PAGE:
Migraine: Treatment And Prevention (Fitz) Flashcards Preview

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Flashcards in Migraine: Treatment And Prevention (Fitz) Deck (35):

What is migraine?

Primary disorder of pain
Special form of neurovascular headache
Neural events provoke dilation of cranial blood vessels, which result in pain, further sensory and central nerve activation


Describe the migraine time course

Prodrome: Premonition 12-36 hrs before headache: yawning, depression, lethargy, excitability, craving, distaste

Aura: classic
None: common

Headache: Mostly unilateral ~4-72 hrs



Describe therapeutic agents for migraine

Goal: rescue from/halt migraine attack

Frontline agents: triptans: 5HT1B/1D receptor agonists in prodrome phase

Ergot alkaloids in prodrome phase

Headache phase: NSAIDS, acetaminophen


Describe preventative agents for migraine

Goal: limit frequency and severity of attacks
In asymptomatic phase
Beta-blockers: propranolol, timolol
Tricyclic antidepresseants: amitriptylene, imipramine
Anticonvulsants: topirimate, valproate
Ca2+ channel blockers: verapamil


Describe neurogenic inflammation theory of migraine: cortical spreading depression

Wave of electrical activity and H+, K+ passing through nerve cells stimulates release of neuropeptides (CGRP, substance P) and inflammatory mediators (NO, histamine, prostaglandins) that dilate cranial blood vessels and sensitize nerves to pain
Sensitization of nerves progresses from periphery to brain


What are the elements of a migraine attack?

Vascular: cerebral and cranial vessels. Meningeal and dural arteries
Sensory nerves: trigeminal nerves and ganglion and trigeminal nucleus caudalis
Brain: cortical spreading wave
Brainstem: distorted sensory input
Neurogenic inflammation: neuropeptides (CGRP), nitric oxide (NO)
Serotonin receptors: 5HT1B/1D


Describe the mech of a migraine attack

1. Brainstem dysfunction sparks a wave of excitation/depression in cortex (CSD)
-Cerebral vasoconstriction accompanied by H+, K+, NO discharge from neurons

2. Electrolytes and NO diffuse and dilate cranial arteries and depolarize perivascular trigeminal terminals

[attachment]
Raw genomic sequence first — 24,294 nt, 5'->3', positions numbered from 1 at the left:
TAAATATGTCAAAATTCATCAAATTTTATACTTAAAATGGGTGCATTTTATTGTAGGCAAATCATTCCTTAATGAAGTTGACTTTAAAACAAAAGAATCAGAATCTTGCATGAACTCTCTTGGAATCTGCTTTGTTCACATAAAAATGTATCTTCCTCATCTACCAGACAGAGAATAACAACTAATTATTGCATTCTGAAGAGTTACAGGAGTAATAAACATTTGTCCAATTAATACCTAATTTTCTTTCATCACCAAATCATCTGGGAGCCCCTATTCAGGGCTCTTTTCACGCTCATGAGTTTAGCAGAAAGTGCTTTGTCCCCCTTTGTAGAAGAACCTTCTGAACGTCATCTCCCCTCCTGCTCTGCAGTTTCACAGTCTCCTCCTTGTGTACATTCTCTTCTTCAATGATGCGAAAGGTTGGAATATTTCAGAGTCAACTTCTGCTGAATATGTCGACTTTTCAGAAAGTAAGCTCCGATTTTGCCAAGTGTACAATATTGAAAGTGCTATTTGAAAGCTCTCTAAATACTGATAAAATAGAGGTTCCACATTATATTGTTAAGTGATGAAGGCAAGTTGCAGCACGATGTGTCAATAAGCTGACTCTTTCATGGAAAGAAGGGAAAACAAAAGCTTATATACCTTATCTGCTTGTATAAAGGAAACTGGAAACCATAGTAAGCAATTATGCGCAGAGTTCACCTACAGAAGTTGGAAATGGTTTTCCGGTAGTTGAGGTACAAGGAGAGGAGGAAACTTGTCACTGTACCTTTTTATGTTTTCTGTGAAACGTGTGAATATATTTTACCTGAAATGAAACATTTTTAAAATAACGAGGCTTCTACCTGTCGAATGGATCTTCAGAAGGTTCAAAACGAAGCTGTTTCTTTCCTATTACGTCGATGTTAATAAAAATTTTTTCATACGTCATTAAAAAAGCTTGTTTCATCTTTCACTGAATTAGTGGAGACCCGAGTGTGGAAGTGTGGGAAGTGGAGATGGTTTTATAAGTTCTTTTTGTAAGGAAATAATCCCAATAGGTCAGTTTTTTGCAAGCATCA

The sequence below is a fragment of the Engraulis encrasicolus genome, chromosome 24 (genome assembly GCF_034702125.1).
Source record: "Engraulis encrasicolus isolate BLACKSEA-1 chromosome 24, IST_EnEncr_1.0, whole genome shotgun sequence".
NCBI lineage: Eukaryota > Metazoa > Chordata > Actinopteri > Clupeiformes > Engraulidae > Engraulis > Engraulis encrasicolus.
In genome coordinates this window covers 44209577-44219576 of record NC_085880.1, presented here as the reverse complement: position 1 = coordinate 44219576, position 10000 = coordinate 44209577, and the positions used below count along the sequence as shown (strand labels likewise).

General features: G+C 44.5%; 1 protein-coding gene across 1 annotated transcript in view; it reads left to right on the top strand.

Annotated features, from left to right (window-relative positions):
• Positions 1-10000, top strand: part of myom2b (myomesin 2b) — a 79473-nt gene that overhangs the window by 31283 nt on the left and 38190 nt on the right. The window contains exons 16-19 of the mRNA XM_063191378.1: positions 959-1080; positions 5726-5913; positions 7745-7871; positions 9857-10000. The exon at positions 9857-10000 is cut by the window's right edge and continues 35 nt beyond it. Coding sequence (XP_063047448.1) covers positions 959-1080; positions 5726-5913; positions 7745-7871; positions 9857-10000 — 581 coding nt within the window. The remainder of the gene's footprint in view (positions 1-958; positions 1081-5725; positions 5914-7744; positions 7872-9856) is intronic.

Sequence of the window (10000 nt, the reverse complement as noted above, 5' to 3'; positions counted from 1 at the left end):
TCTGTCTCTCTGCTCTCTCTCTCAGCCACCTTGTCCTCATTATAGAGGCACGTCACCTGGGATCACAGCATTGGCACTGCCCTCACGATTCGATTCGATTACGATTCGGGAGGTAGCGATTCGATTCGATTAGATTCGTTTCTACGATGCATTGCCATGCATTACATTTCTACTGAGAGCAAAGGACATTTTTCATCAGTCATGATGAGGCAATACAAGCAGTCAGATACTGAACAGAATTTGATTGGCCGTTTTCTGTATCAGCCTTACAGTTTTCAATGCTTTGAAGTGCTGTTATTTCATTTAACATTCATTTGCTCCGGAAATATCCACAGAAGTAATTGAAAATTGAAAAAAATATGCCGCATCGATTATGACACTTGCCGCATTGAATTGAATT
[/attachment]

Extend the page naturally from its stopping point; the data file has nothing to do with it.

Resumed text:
-CGRP and neuropeptides promote neurogenic inflammation

3. Neurogenic inflammation irritates TG nerve and transmits migraine pain


What are the two key mediators in migraine?

They interact throughout trigeminal neurovascular system
-at crainial artery, ganglion, nucleus caudalis


What drug used to treat coronary artery disease provokes migraine?

Organic nitrates (NO)


Cranial vessels and presynaptic TG nerve terminals express a distinct subset of what receptors?

Serotonin 5HT-1 receptors:
5HT-1D peripheal neuron
5HT-1B cranial vessels
5HT-1B/1D central neuron

Therefore, serotonin and its receptors modulate CGRP actions


Triptans are selective serotonin 5HT-1D/1B receptor agonists. What does triptan binding to 5HT-1B receptor do?

Lowers cAMP
Stimulates vasoconstriction (opposes vasodilation)


What does triptan binding to 5HT-1D receptor do?

Lowers cAMP
Inhibitos presynaptic release of CGRP


Describe the peripheral actions of triptans

Triptans cause vasoconstriction of dilated meningeal, dural, and pial blood vessels by stimulating 5HT-1B receptors located on vascular smooth muscle

Triptans inhibit release of CGRP and other neuropeptides from peripheral end of trigeminal nerve by stimulating 5HT-1D receptors on presynaptic nerve terminals


What are the brainstem actions of triptans?

Triptans also have high affinity for 5HT-1D receptors located centrally in region of trigeminal nucleus caudalis in brainstem
This modulates incoming painful sensory information from periphery and inhibits its upward transmission to thalamus and higher brain centers where pain is perceived


Triptans are 5HT-1B/1D agonists. Do not confuse them with what other serotonin receptor (ant)agonists?

5HT-1A agonists: anxiolytic, antidepression (buspirone)
5HT-2 (serotonin): aggregates blood platelets
5HT-3 antagonists: anti-emesis (ondansetron)
5HT-4 agonists: GI disorders (cisapride)


What is the prototype triptan?

Sumatriptan (Imitrex)
When taken PO, its Cmax ~1-2 hrs
~15% bioavailability made it unreliable in some pts

Other delivery options:
SC: Cmax ~15 min
Nasal spray: ~30 min

Half-life: 1-2 hrs
Metabolized by monoamine oxidase-A
(Sumatriptan is an indoleamine)


What triptans besides sumatriptan are effective and tolerated with few adverse effects?

Almotriptan (Axert)
Naratriptan (Amerge): ~70% bioavailability. Half-life~ 6 hrs
Zolmitriptan (Zomig): active metabolite

Rizatriptan (Maxalt) and eletriptan (relpax):
Relative to sumatriptan, some evidence of better tolerance and better eficacy

Frovatriptan (Frova): half-life 24 hrs